22nd Aug 2016, 02:22 PM #1
Building photos for the TAAL Stand up Paddleboard.
This is a prototype of a Stand Up Paddleboard we built in the last few months. There are lots of nice woodworking angles and tricks to the build.
Much of the structure was drawn from the Australian Scow Moth dinghies which allows really serious weight savings.
The moths are twice the width of a sup and three to four times the thickness but are built down to weights of less than 20kg.
With most SUPs coming in at around 10 to 16kg it looks like a well built wooden one can far exceed the weight savings.
The other aspect of this board is that most boards display their surfing heritage with very flat shapes.
This gives them great stability but results in a board that is harder paddling than it need be. Too much wetted surface and it hits the wrong numbers like prismatic coefficient (a measure of the volume in the middle compared to the ends.
Here we keep the ends well out of the water - more like a good rowboat - at the back of the board only the apex of the transom touches the water. But the volume is still there so if the board heels it contributes to stability.
And the numbers are correct for its speed like a good rowboat or kayak.
To the pics
Bulkheads have tiny 8 x 8 frames. Note how the stringers will rest on top of the frames rather than the frames being cut for the stringers. If moths can go upwind in 25knots, jumping off waves and occasionally nosediving and be built of much thinner ply than most SUPs, then these boards will be VERY robust. The long piece is the centreline web that the frames slot into to create an accurate shape for the board outline.
The hull panels are stitched together with cable ties as it is designed to not have much stress in the panels. you can see the butt strap joining the two bottom panels along the middle - this is the section that gives the board the normal stability. You can see the unusual transom - only the apex at the bottom will just touch the water. Or with a heavy paddler, there will not be much of it in the water.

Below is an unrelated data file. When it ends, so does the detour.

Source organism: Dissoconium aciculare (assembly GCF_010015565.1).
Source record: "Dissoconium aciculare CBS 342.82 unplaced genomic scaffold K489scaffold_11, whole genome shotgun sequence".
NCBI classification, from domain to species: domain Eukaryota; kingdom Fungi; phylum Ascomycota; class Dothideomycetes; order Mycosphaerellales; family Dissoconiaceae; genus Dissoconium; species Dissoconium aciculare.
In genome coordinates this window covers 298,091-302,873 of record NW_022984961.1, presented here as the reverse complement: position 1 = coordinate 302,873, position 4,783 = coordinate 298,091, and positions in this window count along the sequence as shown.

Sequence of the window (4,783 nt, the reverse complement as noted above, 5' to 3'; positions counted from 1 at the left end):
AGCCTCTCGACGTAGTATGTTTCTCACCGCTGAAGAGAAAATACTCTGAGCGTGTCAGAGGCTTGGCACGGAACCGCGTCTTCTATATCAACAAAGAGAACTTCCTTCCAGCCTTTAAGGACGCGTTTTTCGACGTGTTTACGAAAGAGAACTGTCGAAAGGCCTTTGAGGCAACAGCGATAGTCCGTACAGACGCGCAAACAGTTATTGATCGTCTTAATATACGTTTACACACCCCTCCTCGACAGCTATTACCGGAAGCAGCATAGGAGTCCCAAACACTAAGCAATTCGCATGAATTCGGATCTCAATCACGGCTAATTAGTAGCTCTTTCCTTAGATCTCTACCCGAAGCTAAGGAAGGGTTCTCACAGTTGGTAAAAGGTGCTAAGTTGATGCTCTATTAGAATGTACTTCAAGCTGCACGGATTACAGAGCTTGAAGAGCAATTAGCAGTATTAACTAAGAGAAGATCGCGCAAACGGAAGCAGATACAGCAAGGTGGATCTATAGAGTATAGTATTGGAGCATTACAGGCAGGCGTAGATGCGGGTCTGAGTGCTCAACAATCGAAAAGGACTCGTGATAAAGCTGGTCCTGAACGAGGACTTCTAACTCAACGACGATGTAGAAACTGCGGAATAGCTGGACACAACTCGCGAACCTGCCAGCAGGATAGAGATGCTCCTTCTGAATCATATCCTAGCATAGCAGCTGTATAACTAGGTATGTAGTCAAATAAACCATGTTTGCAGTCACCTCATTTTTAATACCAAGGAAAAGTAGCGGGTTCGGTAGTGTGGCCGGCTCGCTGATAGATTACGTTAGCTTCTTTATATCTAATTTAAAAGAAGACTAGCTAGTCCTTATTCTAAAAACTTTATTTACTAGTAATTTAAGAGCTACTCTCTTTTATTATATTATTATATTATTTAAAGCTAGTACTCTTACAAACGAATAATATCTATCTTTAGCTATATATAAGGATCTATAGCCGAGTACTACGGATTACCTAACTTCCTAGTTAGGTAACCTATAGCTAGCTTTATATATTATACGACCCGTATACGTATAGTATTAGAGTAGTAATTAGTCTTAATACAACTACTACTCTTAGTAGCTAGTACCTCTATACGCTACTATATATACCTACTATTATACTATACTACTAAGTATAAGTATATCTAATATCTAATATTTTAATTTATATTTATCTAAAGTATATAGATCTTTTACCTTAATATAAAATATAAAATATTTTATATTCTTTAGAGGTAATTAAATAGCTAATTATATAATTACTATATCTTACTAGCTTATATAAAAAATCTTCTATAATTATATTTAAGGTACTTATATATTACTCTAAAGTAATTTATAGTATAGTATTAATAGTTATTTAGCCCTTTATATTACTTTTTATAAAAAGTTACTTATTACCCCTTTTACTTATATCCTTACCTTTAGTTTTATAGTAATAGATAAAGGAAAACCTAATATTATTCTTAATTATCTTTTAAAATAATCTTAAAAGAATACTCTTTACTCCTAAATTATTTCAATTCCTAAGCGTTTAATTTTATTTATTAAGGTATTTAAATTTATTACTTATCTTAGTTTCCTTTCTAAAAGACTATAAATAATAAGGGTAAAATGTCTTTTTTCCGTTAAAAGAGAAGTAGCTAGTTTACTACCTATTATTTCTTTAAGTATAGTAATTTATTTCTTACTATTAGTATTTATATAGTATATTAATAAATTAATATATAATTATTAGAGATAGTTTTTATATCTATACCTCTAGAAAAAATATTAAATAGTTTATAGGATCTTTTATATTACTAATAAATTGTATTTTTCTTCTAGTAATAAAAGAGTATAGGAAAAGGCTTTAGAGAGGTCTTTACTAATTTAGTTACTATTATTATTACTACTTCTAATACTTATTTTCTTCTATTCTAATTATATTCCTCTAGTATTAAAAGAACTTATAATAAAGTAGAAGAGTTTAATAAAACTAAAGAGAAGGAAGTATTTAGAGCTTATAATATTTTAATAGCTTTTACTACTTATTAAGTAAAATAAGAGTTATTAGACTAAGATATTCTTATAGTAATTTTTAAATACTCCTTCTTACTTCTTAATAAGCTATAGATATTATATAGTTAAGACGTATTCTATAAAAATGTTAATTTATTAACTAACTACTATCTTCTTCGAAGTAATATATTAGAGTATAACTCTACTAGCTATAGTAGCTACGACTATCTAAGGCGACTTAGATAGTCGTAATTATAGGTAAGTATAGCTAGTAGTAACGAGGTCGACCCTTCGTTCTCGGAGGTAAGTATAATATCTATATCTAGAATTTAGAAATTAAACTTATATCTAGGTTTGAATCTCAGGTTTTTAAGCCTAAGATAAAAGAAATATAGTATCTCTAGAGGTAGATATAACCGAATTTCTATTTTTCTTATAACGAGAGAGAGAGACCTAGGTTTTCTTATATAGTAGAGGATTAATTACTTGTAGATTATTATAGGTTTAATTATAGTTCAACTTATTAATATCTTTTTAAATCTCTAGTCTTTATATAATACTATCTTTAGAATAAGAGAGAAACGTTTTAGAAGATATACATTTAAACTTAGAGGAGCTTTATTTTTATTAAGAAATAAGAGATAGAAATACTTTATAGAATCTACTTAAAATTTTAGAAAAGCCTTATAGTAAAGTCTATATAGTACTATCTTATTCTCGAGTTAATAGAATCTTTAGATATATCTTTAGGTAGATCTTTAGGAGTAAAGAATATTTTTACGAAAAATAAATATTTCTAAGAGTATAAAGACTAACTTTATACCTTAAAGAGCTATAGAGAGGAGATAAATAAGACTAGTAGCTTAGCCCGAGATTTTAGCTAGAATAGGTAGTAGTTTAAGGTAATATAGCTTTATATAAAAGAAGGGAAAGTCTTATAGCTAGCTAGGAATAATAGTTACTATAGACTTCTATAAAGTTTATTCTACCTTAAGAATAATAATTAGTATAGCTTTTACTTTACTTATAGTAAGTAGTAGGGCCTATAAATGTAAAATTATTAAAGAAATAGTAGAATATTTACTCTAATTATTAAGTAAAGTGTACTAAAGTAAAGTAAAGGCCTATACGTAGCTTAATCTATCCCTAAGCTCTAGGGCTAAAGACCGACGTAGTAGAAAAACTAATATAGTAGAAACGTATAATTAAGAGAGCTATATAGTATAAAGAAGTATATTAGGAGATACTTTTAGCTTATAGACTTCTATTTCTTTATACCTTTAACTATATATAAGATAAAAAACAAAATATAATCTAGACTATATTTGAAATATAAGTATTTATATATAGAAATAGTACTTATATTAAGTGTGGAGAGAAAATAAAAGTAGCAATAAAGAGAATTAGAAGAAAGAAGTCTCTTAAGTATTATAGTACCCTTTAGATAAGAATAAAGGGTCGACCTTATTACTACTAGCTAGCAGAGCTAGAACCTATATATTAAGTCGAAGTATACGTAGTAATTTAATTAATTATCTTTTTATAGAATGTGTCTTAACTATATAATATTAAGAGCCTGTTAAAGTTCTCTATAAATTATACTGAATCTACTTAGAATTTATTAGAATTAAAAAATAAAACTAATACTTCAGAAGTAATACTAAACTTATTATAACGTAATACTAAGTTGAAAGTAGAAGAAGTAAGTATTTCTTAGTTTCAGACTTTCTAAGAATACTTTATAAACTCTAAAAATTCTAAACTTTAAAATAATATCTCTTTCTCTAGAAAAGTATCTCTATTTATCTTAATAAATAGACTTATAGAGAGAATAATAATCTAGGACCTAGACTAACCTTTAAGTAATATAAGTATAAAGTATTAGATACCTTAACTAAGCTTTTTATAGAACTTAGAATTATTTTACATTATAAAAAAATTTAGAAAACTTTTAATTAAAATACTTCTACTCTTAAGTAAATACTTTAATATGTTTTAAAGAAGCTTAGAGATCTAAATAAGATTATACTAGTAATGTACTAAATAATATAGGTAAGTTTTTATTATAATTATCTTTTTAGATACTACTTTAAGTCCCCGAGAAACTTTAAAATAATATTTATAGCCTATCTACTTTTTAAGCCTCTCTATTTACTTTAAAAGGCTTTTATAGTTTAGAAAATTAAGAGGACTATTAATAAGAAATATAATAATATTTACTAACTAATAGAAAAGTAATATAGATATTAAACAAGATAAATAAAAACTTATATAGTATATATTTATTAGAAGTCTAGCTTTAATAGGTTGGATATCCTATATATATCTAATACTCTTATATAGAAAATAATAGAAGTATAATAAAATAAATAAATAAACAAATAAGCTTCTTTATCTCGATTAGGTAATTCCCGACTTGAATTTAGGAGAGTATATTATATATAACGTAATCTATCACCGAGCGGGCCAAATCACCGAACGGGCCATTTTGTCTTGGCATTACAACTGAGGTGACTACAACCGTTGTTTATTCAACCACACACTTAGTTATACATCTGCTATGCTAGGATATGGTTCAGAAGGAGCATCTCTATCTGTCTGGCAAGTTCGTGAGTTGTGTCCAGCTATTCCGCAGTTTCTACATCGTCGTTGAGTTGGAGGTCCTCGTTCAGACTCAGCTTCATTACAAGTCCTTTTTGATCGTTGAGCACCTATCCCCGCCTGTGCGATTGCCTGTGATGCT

Frames are dropped in to see the shape - purely so we can congratulate ourselves. Note hte lack of the centreline web.
Centre buttstrap is just nailed to something flat.
Bottom stringers are placed correctly by using the bulkheads and web placed in the boat temporarily. Any gaps are corrected and clamping pressure for the epoxy (only needs to be modest pressure unlike other glues - read their labels ) is provided by looping cable ties over the stringer and through the bottom.
Bulkheads and centreweb are glued in now. About to varnish the interior. When the deck substructure is bevelled or planed to shape it will reveal clean unvarnished wood for the bonding of the deck. Ply is all 3mm.
Torture board with 120 grit floor sanding paper is used to bring the deck stringers down to the correct curve. The correct curve is a template cut to match the segment of a circle - concave.
Traditionally the deck curve/camber was a very different curve and had to be calculated for each bulkhead. This was easy as you would normally make a jig and move it from bulkhead to bulkhead.
The reasons for this are historical and arcane.